So, I decided we could do more. We went through the pantry, fridge, and freezer, trying to find anything we could give her that we couldn’t use/ didn’t need. We ended up with three big bags and a laundry hamper full. When we got to her house, she invited us in. She had almost nothing in her home. No TV, one couch, and the kitchen was empty.
We had to run out to the car a few times to get it all. She was shocked that we brought her food too. She hugged me and started to cry. She said, “Thank you. I didn’t know how we were going to eat for the next few weeks.” Then she made her son a bottle right away. It broke my heart cause I could tell they were both very hungry.
103. Can’t Put a Price on Education
On September 14, 1986, my dad dropped me off at boarding school and gave me a five-dollar bill. I never heard from him again. He never paid my tuition bill. So, from the age of 14, I took every job I could get and worked my way through. At $4 an hour, I didn’t even come close to paying off my entire bill, but the school let me stick around because I was a model student in and out of the classroom.
We get to graduation. I opened my little diploma thing expecting to see a bill in five figures. Instead there was a note. Its contents changed my life forever. “Congratulations on your graduation. A group of us who believe in you and love you have taken care of your bill. We are proud to present you with your diploma.”
104. A Little Something Extra
My dad is a retired junior/senior high school art teacher. Every single morning for well over a decade, he packed an extra lunch and put it in a place in his classroom where a student whose family was struggling could take it without making a big deal of it. Eventually, when the older student graduated, one of his younger siblings started taking his class.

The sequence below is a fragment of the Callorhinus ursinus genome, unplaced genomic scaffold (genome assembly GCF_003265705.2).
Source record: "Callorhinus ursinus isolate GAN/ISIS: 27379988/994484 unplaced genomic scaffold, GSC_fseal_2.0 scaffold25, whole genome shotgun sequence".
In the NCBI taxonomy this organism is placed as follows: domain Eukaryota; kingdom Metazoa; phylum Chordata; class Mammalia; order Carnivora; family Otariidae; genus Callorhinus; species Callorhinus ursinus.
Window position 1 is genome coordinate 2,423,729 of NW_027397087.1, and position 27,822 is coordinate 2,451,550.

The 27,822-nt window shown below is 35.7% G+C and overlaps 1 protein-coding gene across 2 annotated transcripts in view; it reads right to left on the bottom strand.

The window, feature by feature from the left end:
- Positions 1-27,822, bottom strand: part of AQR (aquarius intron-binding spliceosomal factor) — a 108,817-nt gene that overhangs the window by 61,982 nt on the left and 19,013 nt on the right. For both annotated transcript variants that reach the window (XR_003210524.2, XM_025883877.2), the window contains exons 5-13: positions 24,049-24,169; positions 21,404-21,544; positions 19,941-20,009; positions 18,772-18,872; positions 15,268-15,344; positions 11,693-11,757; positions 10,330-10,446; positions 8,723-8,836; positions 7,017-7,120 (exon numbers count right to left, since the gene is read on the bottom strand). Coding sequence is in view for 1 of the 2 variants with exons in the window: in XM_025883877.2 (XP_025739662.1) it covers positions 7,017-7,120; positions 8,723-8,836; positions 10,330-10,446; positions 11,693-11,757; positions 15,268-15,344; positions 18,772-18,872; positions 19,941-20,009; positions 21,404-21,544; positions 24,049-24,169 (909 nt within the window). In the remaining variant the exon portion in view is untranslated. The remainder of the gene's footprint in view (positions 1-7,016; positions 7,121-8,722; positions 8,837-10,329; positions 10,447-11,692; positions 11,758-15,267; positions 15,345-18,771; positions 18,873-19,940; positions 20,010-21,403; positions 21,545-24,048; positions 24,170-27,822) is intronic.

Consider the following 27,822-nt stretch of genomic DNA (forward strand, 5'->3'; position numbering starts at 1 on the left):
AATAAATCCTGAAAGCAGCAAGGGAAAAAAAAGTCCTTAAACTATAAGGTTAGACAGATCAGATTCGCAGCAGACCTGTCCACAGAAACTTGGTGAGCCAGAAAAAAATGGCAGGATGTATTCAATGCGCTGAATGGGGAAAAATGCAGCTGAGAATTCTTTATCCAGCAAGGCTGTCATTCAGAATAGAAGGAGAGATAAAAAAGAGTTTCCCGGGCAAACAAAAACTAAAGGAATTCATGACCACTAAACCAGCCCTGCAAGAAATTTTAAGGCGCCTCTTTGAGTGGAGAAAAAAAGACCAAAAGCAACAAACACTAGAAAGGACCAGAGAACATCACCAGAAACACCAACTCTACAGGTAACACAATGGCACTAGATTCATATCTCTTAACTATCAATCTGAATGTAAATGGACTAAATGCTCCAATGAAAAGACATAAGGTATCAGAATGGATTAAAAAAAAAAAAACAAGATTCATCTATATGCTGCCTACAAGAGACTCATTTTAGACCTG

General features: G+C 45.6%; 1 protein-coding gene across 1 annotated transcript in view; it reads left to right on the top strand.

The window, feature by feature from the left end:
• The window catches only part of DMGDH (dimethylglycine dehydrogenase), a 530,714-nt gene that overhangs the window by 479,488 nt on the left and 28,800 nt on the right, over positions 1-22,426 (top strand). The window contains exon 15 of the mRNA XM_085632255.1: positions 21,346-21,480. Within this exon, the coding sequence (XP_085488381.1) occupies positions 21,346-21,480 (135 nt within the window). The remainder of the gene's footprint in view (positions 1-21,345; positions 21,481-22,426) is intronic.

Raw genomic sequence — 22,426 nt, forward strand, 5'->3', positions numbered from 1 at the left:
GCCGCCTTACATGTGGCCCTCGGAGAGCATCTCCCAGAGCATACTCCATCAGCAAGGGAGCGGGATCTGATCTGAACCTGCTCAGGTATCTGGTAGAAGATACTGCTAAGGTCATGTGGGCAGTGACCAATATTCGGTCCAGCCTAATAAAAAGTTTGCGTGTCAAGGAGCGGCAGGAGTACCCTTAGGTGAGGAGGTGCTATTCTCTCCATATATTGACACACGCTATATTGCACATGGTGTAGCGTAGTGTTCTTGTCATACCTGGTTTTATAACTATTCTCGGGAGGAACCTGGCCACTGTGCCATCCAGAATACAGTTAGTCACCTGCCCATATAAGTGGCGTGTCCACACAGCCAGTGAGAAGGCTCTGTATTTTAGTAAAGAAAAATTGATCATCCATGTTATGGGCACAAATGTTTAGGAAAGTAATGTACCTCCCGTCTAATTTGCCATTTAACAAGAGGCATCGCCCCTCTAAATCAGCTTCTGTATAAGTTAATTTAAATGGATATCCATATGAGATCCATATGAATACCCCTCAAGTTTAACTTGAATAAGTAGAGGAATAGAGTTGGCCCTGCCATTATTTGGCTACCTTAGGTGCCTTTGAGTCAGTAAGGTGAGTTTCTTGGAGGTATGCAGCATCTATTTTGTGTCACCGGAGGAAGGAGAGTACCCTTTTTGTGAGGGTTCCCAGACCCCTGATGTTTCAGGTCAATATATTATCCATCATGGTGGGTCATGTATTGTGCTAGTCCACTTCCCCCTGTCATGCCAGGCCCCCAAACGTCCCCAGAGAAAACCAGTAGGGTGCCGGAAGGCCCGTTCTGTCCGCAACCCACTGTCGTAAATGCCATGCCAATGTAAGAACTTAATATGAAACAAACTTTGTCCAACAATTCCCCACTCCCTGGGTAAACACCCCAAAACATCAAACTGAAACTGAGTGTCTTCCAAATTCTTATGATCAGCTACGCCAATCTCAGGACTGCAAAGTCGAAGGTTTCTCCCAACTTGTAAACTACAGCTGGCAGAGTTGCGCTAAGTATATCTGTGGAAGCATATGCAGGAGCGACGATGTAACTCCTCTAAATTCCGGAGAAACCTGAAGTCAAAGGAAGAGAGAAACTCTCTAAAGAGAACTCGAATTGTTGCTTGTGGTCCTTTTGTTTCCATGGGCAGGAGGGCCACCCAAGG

The kid would already know he could take the extra lunch bag without having to face talking to my dad about it, or being embarrassed in front of the class. I used to ask why Dad packed two lunches while I was growing up, and he would just say, “I sometimes get extra hungry.” My mom later told me the truth. He is such a quiet, humble, and extremely generous man.
105. Family is What It’s All About
Back in the late 70s and early 80s, my dad was dying of cancer. My mom was having to spend time at the hospitals or waiting for his treatments, so she got some projects to keep her occupied while waiting and worrying. She began working on a flannel patchwork quilt. Whenever I could, I would bring her a small bit of fabric to work into the quilt. Sometimes, I would get off the bus early so I could walk by a fabric store and bring her a new color.
Years went by after my dad passed on. Mom had put the quilt away. I thought it might remind her of all the scary, sad, and heartbreaking times she had hand sewed it through, waiting for the next awful thing to happen on my dad’s way out. I did not ever bring it up. But, a decade later when I was having my first Christmas away from my birth family, she sent me a package to open.
It was my first Christmas together with my husband. My family lived several hundred miles away and I felt sort of sad, but also very much in love. Inside the package was the quilt, completed. She had written me a note saying that she had continued to work on it after Dad died, knowing one day that it would be mine. I will keep that quilt all my life and hopefully pass it on to my grandkids someday.